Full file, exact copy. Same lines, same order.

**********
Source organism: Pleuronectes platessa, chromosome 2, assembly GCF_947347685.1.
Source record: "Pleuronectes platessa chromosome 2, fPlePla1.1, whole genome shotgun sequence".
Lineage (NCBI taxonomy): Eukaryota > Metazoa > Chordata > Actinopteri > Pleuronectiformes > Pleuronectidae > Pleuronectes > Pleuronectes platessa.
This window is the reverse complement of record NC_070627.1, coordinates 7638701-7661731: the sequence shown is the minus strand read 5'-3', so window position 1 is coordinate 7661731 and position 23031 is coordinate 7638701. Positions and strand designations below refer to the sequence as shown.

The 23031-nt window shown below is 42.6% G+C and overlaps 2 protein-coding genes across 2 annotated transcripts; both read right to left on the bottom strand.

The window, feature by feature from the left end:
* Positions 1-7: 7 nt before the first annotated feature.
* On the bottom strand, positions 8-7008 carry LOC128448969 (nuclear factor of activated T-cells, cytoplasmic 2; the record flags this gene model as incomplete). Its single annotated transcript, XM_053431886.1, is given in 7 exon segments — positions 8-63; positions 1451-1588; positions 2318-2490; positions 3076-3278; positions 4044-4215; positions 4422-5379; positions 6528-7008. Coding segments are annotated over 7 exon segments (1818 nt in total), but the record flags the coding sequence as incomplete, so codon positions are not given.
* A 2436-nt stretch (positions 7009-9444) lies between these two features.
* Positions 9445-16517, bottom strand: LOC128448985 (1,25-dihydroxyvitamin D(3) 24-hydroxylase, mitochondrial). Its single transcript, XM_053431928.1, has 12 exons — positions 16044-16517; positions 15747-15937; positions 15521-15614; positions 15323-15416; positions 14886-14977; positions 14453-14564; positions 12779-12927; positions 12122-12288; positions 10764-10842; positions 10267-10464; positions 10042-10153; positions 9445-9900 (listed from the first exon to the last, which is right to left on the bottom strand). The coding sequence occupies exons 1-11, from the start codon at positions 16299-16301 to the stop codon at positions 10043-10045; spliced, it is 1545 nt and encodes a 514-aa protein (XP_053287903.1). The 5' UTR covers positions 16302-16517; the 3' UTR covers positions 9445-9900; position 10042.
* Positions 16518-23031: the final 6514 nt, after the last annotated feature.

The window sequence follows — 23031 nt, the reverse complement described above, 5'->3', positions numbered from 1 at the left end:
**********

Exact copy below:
Source organism: Pleuronectes platessa, chromosome 2, assembly GCF_947347685.1.
Source record: "Pleuronectes platessa chromosome 2, fPlePla1.1, whole genome shotgun sequence".
Lineage (NCBI taxonomy): Eukaryota > Metazoa > Chordata > Actinopteri > Pleuronectiformes > Pleuronectidae > Pleuronectes > Pleuronectes platessa.
This window is the reverse complement of record NC_070627.1, coordinates 7638701-7661731: the sequence shown is the minus strand read 5'-3', so window position 1 is coordinate 7661731 and position 23031 is coordinate 7638701. Positions and strand designations below refer to the sequence as shown.

The 23031-nt window shown below is 42.6% G+C and overlaps 2 protein-coding genes across 2 annotated transcripts; both read right to left on the bottom strand.

The window, feature by feature from the left end:
* Positions 1-7: 7 nt before the first annotated feature.
* On the bottom strand, positions 8-7008 carry LOC128448969 (nuclear factor of activated T-cells, cytoplasmic 2; the record flags this gene model as incomplete). Its single annotated transcript, XM_053431886.1, is given in 7 exon segments — positions 8-63; positions 1451-1588; positions 2318-2490; positions 3076-3278; positions 4044-4215; positions 4422-5379; positions 6528-7008. Coding segments are annotated over 7 exon segments (1818 nt in total), but the record flags the coding sequence as incomplete, so codon positions are not given.
* A 2436-nt stretch (positions 7009-9444) lies between these two features.
* Positions 9445-16517, bottom strand: LOC128448985 (1,25-dihydroxyvitamin D(3) 24-hydroxylase, mitochondrial). Its single transcript, XM_053431928.1, has 12 exons — positions 16044-16517; positions 15747-15937; positions 15521-15614; positions 15323-15416; positions 14886-14977; positions 14453-14564; positions 12779-12927; positions 12122-12288; positions 10764-10842; positions 10267-10464; positions 10042-10153; positions 9445-9900 (listed from the first exon to the last, which is right to left on the bottom strand). The coding sequence occupies exons 1-11, from the start codon at positions 16299-16301 to the stop codon at positions 10043-10045; spliced, it is 1545 nt and encodes a 514-aa protein (XP_053287903.1). The 5' UTR covers positions 16302-16517; the 3' UTR covers positions 9445-9900; position 10042.
* Positions 16518-23031: the final 6514 nt, after the last annotated feature.

The window sequence follows — 23031 nt, the reverse complement described above, 5'->3', positions numbered from 1 at the left end: